|Publication number||US4795031 A|
|Application number||US 07/068,004|
|Publication date||Jan 3, 1989|
|Filing date||Jun 30, 1987|
|Priority date||Jun 30, 1987|
|Publication number||068004, 07068004, US 4795031 A, US 4795031A, US-A-4795031, US4795031 A, US4795031A|
|Inventors||Timothy R. Voss, John L. Doleva|
|Original Assignee||Spalding & Evenflo Companies, Inc.|
|Export Citation||BiBTeX, EndNote, RefMan|
|Patent Citations (13), Referenced by (6), Classifications (8), Legal Events (5)|
|External Links: USPTO, USPTO Assignment, Espacenet|
This application relates generally to methods for packaging playing balls for subsequent retail sale and, more specifically, to the use of a shrink wrap partially covering a playing ball.
When playing balls (such as basketballs, footballs, soccer balls, volley balls, and baseballs) are displayed in retail stores, it is necessary that they be packaged in a manner such that they may be handled by the prospective purchaser so that he may "feel" the ball's surface when he is holding it.
The common practice for packaging these balls is to place them in a cardboard container which has numerous openings so that the ball may be touched through the openings and so that the ball may be temporarily removed from the box to get an even better "feel" of the ball while holding or throwing it. In this type of mechandising, the pricing information is printed on the box and may include a universal code.
This concept depends upon the honesty of the consumer, assuming that he will place the ball back in the proper box. The normal custom is to provide the playing ball (such as the basketballs, footballs, soccer balls, volley balls, and softballs or baseballs) in various quality and price ranges. Unfortunately, this presents the opportunity for switching balls from one box to another. Since the price is normally on the box, either in a stamped or labeled fashion, or the box itself contains a labelling code, such dishonest procedure allows a person to obtain the best quality ball in a box of lesser quality. Thus, he does not pay the proper price for the ball.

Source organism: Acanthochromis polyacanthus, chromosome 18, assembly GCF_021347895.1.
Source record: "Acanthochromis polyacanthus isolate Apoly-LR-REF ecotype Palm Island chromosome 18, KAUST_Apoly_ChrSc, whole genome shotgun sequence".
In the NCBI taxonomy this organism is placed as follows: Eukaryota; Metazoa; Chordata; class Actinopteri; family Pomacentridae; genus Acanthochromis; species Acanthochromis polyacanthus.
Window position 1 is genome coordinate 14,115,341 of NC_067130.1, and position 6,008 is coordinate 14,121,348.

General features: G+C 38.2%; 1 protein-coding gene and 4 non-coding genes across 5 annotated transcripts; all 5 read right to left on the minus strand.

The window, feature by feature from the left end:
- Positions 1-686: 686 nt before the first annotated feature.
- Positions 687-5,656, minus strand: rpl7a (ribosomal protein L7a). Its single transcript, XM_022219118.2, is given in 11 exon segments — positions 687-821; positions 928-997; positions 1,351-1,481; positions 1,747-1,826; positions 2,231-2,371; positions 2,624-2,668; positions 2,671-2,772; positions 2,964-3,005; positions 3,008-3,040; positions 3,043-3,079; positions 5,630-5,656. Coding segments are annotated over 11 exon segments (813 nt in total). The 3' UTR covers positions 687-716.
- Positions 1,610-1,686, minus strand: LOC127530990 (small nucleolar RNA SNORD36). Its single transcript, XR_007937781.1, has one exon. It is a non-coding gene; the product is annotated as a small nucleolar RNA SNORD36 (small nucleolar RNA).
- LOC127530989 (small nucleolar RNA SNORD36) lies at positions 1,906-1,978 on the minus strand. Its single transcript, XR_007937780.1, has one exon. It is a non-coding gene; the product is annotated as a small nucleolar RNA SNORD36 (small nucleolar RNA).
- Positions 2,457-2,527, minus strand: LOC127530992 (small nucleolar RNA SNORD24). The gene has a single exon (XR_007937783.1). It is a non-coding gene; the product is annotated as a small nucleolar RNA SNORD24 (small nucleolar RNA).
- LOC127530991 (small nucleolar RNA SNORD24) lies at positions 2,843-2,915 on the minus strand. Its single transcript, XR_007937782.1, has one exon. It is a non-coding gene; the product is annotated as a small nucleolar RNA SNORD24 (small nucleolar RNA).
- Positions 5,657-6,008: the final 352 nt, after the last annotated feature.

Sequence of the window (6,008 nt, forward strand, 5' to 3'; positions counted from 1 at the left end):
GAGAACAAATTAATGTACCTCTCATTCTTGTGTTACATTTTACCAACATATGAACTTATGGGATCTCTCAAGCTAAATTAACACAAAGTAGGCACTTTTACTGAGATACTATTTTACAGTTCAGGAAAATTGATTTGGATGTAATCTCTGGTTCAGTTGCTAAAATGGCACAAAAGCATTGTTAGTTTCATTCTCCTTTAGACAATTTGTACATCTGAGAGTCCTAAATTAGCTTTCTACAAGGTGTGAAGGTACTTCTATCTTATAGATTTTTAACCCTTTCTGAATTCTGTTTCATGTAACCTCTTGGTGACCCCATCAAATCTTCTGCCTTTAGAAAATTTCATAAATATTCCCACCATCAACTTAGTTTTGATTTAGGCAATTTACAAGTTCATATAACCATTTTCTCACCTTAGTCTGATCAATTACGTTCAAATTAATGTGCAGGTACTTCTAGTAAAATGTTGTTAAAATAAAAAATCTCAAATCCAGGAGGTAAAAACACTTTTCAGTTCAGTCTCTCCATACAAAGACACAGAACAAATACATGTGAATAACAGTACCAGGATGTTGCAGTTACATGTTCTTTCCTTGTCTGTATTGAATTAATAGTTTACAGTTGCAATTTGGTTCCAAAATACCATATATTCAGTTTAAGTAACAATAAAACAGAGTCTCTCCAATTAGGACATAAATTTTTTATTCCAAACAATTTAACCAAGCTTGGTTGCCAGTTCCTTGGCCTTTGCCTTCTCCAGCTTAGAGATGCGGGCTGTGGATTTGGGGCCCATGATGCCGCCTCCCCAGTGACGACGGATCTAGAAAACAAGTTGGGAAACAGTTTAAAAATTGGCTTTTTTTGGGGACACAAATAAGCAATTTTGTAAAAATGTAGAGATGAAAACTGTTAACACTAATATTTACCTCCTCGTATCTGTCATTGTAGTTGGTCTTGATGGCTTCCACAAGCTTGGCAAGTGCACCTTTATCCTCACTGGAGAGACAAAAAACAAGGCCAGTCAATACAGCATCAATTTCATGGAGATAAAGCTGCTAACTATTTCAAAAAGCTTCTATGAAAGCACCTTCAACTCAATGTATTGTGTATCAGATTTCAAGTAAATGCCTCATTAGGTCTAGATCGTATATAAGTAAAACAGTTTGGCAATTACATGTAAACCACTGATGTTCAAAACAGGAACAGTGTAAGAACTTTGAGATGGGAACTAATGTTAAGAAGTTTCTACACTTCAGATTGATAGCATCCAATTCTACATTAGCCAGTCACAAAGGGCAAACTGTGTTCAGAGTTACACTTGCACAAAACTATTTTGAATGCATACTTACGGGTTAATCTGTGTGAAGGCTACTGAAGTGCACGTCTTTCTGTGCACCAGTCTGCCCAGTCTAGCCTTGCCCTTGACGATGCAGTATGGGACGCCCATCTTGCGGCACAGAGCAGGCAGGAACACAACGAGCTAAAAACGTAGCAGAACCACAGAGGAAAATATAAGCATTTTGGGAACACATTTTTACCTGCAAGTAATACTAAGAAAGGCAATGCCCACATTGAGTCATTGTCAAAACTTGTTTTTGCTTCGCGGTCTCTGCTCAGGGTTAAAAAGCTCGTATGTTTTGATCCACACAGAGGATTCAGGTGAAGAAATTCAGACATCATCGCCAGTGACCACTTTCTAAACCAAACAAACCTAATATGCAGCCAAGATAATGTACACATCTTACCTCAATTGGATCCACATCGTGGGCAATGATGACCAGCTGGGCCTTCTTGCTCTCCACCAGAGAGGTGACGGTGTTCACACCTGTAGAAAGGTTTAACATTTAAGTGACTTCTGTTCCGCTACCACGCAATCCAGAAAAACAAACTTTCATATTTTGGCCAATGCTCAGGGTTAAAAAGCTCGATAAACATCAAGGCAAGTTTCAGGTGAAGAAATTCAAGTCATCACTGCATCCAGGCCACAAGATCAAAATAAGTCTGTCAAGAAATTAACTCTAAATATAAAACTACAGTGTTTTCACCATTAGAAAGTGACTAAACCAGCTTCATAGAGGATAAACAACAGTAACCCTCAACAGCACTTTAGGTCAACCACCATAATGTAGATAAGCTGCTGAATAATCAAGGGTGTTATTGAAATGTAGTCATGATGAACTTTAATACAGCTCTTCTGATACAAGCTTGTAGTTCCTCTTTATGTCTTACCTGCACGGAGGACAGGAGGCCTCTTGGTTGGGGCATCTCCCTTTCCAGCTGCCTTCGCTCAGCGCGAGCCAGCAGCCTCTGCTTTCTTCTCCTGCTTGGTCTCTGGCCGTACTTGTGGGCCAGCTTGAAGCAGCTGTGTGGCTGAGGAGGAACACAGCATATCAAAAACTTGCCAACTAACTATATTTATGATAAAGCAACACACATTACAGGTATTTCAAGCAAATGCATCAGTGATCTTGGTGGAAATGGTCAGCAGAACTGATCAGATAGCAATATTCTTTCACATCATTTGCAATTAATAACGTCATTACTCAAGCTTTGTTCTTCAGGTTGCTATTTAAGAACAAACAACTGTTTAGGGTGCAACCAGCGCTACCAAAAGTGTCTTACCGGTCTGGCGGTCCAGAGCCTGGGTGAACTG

The present invention provides a means for packaging a ball through a shrink wrap concept wherein the shrink wrap only partially covers the surface of the ball so as to permit handling of the ball and obtaining the "feel" of the ball. At the same time, the necessary pricing information (such as an actual price or a pricing code) is imprinted permanently in the shrink wrap. Accordingly, even though the balls may also be placed in a box, interchanging balls between boxes would no longer provide a means for obtaining a less expensive ball since the pricing code or pricing information is on the shrink wrap around the ball. This concept also permits the display of the balls in a storage bin without the added bulk and cost of a box.
With the shrink wrap concept, the plastic film loop, which is tightly wrapped around the ball while not adhesively held on the ball, cannot be removed from the ball without destroying the loop. Accordingly, such loops are not interchangeable.